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on 2 November 2012
James Martin's book on Jesuit spirituality is a well written resume of the ideas and aims of the order.
Jesuits are sometimes liked , sometimes hated and sometimes feared within the Church and outside. This book gives an understanding of the manner and direction of the pattern of thought that has led to the success of the Jesuit order throughout the world. Many of the ideas stemming from Ignatian spirituality would be comfortable within the current school of cognitive psychology and the concepts of written consideration of alternatives and their analysis is widely used in current therapeutics. History shows that the Jesuits used these ideas long before the modern era.
Written from a personal perspective the book is an engaging , informative and extremely helpful guide to an education in an elite and powerful order within the Church . Thoroughly recommended.
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I first became aware of this book when it was featured on some television talk show I had been watching. I must admit at first I was disappointed because I thought it was going to be a much lighter read perhaps even a humorous account of some religious blunders a certain religious order had been found guilty of. On the contrary, I found the book to be very thoughful in nature, deep and philosophical. At first it intrigued me intellectually. Father Martin begins by informing the reader how the Catholic religious order of the Jesuits was founded by a recuperating soldier (Inigo de Loyola) in mid-sixteenth century Spain. Inigo, whose name in Latin is Ignatius, was ordained in 1537 and founded the Society of Jesus, officially approved by Pope Paul III, in 1540. What I personally liked was that although Ignatius "counseled the Jesuits always to carve out time for prayer, they were expected to lead active lives...they were to be active people who adopted a contemplative, or meditative stance to the world. The "contemplative in action", according to St. Ignatius Loyola, "not only contemplates the active world and sees wonderful things but also sees in those wonderful things signs of God's presence and activity. The contemplative in action is deeply aware of God's presence even in the midst of a busy life. It is a stance of awareness. Awareness of God."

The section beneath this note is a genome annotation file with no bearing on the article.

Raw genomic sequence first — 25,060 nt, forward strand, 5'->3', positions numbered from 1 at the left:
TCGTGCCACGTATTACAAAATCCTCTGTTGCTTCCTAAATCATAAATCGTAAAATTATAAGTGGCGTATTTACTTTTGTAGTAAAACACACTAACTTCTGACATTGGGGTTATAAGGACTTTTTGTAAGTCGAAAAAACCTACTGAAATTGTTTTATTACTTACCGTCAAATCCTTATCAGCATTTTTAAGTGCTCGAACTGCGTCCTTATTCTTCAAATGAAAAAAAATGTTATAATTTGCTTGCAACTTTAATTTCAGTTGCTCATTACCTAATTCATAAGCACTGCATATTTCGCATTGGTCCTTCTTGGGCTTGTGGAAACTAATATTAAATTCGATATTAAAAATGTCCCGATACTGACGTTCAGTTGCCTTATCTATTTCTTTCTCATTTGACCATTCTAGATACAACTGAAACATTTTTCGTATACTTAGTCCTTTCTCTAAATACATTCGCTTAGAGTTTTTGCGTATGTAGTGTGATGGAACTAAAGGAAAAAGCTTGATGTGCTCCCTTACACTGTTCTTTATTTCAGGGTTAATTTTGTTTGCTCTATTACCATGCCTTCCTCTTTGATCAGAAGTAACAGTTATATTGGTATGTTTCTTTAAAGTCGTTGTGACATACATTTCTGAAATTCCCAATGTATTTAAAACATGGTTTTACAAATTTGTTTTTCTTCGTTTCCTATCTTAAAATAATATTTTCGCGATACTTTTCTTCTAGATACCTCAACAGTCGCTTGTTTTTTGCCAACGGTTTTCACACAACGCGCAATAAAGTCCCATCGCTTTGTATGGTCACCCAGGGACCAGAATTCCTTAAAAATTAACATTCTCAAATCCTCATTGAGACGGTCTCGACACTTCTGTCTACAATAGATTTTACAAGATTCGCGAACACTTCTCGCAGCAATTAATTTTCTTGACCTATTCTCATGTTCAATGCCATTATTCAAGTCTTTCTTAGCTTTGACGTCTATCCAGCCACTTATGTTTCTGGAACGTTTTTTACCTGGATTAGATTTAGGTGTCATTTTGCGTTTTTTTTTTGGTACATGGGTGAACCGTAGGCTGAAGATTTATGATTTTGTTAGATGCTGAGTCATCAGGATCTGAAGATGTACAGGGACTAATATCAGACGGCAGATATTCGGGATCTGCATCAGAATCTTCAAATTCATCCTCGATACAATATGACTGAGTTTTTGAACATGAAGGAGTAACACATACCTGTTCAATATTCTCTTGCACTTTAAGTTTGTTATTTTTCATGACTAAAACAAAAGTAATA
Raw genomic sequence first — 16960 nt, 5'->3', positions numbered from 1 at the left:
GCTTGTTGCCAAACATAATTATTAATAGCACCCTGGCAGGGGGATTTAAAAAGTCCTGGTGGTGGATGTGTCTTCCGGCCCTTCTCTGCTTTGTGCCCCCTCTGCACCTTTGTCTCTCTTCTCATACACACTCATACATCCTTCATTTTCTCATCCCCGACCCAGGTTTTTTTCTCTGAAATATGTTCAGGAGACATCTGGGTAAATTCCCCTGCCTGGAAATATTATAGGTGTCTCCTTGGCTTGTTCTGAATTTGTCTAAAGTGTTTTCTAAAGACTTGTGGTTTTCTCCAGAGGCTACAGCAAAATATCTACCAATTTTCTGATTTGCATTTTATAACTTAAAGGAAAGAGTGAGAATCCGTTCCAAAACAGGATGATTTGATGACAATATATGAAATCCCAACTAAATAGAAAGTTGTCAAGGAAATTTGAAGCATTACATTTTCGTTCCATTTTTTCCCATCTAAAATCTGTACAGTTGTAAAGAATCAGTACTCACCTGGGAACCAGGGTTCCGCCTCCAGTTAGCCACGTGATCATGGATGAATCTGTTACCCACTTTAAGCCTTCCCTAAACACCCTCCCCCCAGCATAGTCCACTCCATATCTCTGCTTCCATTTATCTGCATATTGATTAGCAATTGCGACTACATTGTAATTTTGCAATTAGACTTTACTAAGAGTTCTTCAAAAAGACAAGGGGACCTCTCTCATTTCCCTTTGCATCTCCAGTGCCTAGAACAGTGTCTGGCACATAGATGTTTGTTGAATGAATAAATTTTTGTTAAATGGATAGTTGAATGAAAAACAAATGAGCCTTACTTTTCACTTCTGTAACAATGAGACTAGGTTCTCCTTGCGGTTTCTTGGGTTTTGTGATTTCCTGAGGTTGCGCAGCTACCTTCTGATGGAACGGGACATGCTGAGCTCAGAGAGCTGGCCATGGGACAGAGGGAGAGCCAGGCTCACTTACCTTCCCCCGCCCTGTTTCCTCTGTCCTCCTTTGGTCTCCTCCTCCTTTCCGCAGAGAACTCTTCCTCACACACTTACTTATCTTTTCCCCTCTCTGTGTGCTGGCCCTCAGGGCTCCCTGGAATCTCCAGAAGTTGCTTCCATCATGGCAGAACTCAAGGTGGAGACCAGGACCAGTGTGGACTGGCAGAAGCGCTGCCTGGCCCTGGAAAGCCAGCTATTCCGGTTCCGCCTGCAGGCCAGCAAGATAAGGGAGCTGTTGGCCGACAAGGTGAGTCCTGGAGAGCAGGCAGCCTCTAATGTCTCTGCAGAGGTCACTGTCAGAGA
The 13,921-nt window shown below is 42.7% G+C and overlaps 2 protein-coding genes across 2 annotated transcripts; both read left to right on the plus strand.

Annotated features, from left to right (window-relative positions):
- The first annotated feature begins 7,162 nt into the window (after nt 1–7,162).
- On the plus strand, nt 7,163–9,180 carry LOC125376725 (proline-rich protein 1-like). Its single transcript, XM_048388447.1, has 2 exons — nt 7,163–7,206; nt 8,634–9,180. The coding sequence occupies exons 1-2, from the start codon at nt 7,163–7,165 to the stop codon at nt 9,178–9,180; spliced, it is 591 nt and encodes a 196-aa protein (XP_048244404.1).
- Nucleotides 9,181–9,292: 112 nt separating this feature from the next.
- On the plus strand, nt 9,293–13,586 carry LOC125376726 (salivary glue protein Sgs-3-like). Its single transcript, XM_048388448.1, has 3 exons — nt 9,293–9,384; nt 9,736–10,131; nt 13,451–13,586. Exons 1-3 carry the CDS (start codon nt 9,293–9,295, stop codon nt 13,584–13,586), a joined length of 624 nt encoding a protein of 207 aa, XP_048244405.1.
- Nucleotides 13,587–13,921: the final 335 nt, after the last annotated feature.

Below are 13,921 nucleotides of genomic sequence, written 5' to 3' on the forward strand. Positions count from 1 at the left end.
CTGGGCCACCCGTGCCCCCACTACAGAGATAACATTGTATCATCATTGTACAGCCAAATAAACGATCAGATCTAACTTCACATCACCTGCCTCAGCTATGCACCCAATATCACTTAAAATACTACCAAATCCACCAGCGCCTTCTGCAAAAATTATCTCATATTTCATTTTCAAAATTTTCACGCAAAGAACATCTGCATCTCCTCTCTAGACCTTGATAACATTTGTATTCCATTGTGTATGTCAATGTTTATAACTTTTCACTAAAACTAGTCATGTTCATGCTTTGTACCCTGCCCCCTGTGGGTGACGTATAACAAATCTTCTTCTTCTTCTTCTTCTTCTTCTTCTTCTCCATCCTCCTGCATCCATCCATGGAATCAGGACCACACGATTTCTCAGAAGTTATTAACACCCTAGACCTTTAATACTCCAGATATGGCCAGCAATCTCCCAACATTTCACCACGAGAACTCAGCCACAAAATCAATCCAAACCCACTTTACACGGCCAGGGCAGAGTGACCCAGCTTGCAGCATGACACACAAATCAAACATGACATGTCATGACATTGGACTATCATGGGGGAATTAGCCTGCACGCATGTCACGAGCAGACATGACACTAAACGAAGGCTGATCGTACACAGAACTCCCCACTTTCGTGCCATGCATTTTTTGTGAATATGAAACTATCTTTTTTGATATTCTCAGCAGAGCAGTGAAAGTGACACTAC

The more I read this book the more I liked it. My favorite chapters, for instance, Chapters Twelve "What Should I Do? The Ignatian Way of Making Decisions" and Thirteen "Be Who You Is! Work, Job, Career, Vacation...and Life." were in the second half of the book.